in reference to a dog sound, Old English beorcan "to bark," from Proto-Germanic *berkanan (cf. Old Norse berkja "to bark"), of echoic origin. Related, Barked; barking. To bark up the wrong tree is U.S. colloquial, first attested 1832, from notion of hounds following the wrong scent.
bark is worse than his bite bark up the wrong tree also see,talk one's arm off (the bark off a tree) The American Heritage® Idioms DictionaryCopyright © 2002, 2001, 1995 by Houghton Mifflin Company. Published by Houghton Mifflin Company. Cite This Source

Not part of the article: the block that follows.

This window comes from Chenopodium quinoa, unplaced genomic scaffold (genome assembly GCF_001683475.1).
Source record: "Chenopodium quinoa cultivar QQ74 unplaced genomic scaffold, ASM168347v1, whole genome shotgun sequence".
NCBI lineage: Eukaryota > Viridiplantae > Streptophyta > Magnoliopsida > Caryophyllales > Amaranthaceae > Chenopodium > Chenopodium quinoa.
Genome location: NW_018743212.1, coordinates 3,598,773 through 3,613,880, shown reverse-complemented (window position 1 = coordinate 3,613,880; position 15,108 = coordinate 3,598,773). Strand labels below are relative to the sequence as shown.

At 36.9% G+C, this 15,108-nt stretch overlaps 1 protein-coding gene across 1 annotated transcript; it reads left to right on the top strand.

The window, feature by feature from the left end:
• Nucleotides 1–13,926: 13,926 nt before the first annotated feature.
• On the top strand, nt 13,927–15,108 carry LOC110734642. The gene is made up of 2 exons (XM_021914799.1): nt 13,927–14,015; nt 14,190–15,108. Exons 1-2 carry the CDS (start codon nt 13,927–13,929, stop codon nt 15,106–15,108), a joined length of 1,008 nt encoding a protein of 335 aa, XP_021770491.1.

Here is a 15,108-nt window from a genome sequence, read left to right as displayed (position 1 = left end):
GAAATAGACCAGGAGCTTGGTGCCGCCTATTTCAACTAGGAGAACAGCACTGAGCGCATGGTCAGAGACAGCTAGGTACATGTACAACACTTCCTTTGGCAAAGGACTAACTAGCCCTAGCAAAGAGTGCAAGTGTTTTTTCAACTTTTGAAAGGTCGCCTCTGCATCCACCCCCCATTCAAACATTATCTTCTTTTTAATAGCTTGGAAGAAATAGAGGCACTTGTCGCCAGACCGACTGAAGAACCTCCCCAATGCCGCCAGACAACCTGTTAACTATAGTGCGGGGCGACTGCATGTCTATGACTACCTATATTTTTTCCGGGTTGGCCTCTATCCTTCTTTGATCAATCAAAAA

He turned his attention to the fire and tucked another piece of bark into the bright coals.

The demon that was Ully gave a half-bark, half-roar before he smashed through the lab toward her.

A huge white sycamore skeleton sprawled on the gravel beach, its bark long gone.

Taran of Landis inched his way down the ancient tree, oblivious to the rough bark nipping at his moist skin.

An occasional sharp high bark soon revealed the source as a little gray squirrel.

The iron-bark of the eastern coast uplands is well known (Eucalyptus sideroxylon), and is so called from the hardness of the wood, the bark not being remarkable except for its rugged and blackened aspect.